Analysis & Opinions - Agence Global

Why is the United States schizophrenic towards Iran?

| July 17, 2015

The breathtaking intensity and variety of speculation on the future of the Middle East that were sparked by the signing of the nuclear technology/sanctions agreement this week between Iran and the P5+1 powers has revolved around a few key issues. Is Iran a threat to the Arab world because of its “hegemonic” aims, as some Arab states believe? Will its increased power and influence in the wake of this accord be used to “destabilize” the region? Will the United States slowly make Iran a major regional ally and recalibrate somewhat its relations with Saudi Arabia, Israel, Turkey, and Egypt? Will the devious Iranians cheat during the years of the accord, and then sprint to build a nuclear bomb in its wake?

The discussion of these issues in the Middle East is more nuanced than the corresponding debate that I have followed closely in the United States, especially this week. Most troubling, though, are the condescending comments, mistrustful attitude, insulting assumptions, and derogatory accusations and tone about Iran from many American quarters — including officials from the president on down, much of the mainstream media, and most of the political establishment. This is troubling because it risks seriously derailing the implementation of the agreement, and narrowing the prospects of non-hostile United States-Iran relations and a more rational and peaceful political order in the Middle East.

The core problem here is the constant litany of accusations and veiled threats against Iran: that all assume Iran is a lying, cheating, belligerent regional predator that cannot be trusted and must every day show evidence of its good behavior. Americans in their public sphere mostly speak of Iran as if it were a convicted felon, and the whole country needs to be surrounded by an electronic bracelet to monitor its threatening movements. This mean-spirited, adolescent-like American behavior is 100 percent contrary to the noble, generous and sensible actions of both the United States and Iran during the long negotiations.

It might very well be true that Iran is a lying, devious, dangerous actor. Yet to reach that conclusion, we really need more evidence than the collective ignorance of hundreds of provincial American politicians, the money-sniffing obsequious pandering of American presidential candidates, and the unverified accusations, assumptions and concerns of many journalists and analysts whose knowledge of Iran, the Middle East and history is heavily shaped by the talking points and policy memos they get from increasingly hysterical (and isolated) American rightwing extremists, Christian Zionist crackpots, and powerful political lobbying circles close to the Israeli prime minister.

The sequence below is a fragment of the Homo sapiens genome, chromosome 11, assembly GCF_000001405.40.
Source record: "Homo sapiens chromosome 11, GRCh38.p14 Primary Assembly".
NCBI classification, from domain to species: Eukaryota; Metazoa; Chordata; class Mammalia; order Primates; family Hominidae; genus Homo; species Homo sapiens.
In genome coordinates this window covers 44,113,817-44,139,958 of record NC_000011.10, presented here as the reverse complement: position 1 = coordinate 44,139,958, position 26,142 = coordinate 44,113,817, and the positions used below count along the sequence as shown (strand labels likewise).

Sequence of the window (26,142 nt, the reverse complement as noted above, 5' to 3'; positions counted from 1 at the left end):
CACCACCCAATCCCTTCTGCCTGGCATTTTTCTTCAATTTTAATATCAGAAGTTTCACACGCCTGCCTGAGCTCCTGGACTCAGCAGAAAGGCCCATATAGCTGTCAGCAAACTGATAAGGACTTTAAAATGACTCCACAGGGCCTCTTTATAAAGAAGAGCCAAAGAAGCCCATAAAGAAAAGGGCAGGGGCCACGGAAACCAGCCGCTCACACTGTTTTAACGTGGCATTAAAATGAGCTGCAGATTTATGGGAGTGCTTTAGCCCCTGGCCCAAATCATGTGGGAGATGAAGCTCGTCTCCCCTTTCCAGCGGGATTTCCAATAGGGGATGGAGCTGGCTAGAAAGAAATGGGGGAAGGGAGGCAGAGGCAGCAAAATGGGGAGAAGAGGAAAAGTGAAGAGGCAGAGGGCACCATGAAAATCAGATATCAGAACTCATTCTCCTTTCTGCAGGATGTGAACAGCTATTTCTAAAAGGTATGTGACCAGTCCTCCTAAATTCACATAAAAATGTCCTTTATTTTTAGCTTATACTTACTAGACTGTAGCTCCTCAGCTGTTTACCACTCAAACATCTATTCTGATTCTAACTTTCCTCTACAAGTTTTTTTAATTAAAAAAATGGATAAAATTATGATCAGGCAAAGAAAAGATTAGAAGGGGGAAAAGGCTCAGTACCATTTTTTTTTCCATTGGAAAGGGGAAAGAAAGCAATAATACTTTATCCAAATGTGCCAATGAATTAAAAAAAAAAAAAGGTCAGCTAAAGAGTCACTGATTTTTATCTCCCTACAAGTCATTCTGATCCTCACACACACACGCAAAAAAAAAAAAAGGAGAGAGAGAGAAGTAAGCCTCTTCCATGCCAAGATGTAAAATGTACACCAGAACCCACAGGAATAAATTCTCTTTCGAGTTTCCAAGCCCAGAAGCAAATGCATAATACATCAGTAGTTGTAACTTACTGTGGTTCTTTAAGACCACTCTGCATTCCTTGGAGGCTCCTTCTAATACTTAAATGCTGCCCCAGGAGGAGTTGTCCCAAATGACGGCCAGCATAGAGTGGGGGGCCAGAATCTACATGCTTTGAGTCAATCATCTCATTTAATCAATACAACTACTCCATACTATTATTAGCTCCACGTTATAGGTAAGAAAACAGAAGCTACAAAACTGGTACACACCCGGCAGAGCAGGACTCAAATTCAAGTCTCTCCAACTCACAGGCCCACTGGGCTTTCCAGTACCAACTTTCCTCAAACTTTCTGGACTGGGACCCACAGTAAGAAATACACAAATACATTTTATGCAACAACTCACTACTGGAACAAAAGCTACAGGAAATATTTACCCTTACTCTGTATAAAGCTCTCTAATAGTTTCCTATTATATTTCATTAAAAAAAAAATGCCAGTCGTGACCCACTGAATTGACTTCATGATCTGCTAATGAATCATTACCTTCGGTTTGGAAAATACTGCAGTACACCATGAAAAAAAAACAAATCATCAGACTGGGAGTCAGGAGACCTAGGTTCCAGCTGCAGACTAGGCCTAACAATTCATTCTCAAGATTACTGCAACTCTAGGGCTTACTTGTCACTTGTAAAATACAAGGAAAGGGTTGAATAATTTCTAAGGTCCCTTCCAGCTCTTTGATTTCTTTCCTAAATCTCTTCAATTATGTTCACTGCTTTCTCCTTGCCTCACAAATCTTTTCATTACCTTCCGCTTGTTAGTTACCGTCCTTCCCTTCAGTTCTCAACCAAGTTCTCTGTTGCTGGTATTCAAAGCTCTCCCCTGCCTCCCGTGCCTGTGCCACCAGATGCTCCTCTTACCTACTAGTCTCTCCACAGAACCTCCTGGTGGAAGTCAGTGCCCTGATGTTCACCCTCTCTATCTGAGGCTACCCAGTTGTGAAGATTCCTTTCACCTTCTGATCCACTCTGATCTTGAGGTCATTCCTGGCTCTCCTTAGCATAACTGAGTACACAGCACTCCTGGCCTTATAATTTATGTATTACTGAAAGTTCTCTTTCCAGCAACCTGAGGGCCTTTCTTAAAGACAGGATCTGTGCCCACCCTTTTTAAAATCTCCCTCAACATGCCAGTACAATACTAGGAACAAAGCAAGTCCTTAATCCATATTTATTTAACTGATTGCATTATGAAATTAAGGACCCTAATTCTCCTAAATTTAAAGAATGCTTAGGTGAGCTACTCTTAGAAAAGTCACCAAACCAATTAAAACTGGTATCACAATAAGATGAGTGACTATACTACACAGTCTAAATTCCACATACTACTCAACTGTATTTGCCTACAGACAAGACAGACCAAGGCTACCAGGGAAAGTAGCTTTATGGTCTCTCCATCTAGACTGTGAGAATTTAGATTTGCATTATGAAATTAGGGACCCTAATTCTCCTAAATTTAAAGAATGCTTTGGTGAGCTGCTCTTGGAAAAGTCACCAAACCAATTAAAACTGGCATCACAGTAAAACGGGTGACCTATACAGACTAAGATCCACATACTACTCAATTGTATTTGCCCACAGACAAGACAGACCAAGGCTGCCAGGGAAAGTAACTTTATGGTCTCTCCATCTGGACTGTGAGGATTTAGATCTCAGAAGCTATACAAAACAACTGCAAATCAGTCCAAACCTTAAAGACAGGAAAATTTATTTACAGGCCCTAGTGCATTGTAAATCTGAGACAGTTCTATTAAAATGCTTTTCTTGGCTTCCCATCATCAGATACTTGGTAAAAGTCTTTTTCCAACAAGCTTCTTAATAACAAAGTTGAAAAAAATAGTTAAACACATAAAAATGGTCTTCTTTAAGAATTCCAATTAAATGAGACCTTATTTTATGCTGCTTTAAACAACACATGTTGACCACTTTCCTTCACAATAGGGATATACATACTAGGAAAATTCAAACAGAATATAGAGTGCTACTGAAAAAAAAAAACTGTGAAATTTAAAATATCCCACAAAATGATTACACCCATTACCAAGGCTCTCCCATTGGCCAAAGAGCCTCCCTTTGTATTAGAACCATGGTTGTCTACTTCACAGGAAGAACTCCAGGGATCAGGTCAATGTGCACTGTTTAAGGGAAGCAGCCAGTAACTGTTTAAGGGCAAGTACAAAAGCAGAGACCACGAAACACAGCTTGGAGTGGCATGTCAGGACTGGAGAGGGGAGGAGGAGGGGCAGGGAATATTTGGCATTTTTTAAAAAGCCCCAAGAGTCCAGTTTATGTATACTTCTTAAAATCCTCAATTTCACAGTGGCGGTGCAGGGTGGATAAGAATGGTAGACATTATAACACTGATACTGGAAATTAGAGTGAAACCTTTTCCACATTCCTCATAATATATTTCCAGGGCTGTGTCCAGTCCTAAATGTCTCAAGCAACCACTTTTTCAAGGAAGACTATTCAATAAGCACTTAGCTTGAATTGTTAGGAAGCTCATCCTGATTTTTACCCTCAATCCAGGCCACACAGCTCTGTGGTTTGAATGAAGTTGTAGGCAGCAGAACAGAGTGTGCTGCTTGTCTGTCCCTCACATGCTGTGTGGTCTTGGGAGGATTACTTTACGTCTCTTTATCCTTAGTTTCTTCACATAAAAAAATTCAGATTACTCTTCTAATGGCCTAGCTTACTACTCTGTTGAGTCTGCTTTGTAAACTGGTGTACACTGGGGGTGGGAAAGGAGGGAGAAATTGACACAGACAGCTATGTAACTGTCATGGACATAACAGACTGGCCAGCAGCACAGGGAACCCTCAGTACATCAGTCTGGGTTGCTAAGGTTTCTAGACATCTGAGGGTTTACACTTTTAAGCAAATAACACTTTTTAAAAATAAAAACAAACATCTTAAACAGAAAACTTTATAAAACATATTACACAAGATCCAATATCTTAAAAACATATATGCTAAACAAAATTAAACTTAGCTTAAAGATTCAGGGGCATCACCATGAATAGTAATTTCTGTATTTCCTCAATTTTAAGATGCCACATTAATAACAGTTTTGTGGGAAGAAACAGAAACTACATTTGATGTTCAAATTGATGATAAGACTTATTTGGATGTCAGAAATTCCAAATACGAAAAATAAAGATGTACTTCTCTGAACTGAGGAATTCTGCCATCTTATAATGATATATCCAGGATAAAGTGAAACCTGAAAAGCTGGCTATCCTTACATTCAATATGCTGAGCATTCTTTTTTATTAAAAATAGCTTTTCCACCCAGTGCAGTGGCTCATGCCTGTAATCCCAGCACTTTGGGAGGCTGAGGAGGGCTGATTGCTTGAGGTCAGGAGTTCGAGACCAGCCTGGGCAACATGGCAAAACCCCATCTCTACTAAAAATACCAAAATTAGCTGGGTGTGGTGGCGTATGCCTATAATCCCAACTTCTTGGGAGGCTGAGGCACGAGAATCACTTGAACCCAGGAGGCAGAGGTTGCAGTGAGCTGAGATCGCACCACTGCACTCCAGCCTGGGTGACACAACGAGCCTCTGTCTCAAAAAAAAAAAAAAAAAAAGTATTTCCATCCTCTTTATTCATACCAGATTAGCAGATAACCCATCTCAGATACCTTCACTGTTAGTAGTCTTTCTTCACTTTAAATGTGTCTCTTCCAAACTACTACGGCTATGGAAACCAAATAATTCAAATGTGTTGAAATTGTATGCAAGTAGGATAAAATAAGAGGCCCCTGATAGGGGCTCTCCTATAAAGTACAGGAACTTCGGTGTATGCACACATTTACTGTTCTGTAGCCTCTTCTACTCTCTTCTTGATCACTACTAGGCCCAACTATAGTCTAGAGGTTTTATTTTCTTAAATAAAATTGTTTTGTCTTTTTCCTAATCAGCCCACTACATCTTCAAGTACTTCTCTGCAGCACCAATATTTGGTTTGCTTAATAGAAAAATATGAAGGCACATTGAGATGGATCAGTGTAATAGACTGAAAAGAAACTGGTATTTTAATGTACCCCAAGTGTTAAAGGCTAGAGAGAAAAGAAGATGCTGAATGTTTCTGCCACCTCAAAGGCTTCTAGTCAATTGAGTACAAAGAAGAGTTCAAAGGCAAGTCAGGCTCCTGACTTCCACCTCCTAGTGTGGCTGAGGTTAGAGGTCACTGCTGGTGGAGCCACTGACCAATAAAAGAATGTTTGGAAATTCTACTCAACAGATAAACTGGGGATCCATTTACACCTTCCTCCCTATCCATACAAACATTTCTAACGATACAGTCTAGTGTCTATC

This hyper-demeaning broad-brush negative portrayal and mistrust of Iran runs totally against the constructive principles that saw these historic negotiations launched, transacted and succeed. This agreement is an effective, practical way to address the most important issues that matter to both sides: the world powers’ desire to stop Iran from securing a nuclear bomb, and Iran’s desire to remove the sanctions on it so it can live like a normal country. The negotiations and the accord comprise an important precedent in several spheres:

• how to negotiate with your enemies or people with whom you disagree;

• how to make a negotiation possible by dropping the failed practice of using threats, sanctions and intimidation to achieve one side’s aims (as the United States, Israel and other powers did to Iran unsuccessfully for years, which only spurred the expansion of Iran’s enrichment capabilities);

• how to craft a negotiating process that credibly addresses the critical bottom line issues for all sides, and thus increases the likelihood of success;

• how the two negotiating sides can make substantive concessions, in order to achieve the substantive gains they covet; and,

• how to implement more or less simultaneously the key gains that both sides achieve, rather than keeping one side’s gains hostage to the other side’s mistrust.

The implications of this successful negotiating methodology could be immense for other tensions and conflicts in the Middle East, including domestic, regional and global political battles. The most important reason the negotiations succeeded, in my view, is that they were based on mutual respect that saw the concerns and rights of both sides as equally worthy of being addressed and met— which only manifested itself in 2013 or so, when the Obama administration decided to engage Iran, rather than just threaten and sanction it. Now, however, the United States behaves in public towards Iran mostly with insulting disdain — treating it like a truant delinquent or serial criminal who is certain to carry out dangerous deeds, even when under intense international inspections.

This is more bizarre than the usual chaos-producing American weirdness and wildness in the Middle East that we are accustomed to. Political psychiatrists and buffalo herd behaviorists must help us out here, to figure out what explains this schizophrenic American behavior towards Iran. Or maybe the American public political sphere should simply grow up and embrace the fact that for once it did something constructive, heroic and peaceful in the Middle East.

For more information on this publication: Please contact Middle East Initiative
For Academic Citation: Khouri, Rami..“Why is the United States schizophrenic towards Iran?.” Agence Global, July 17, 2015.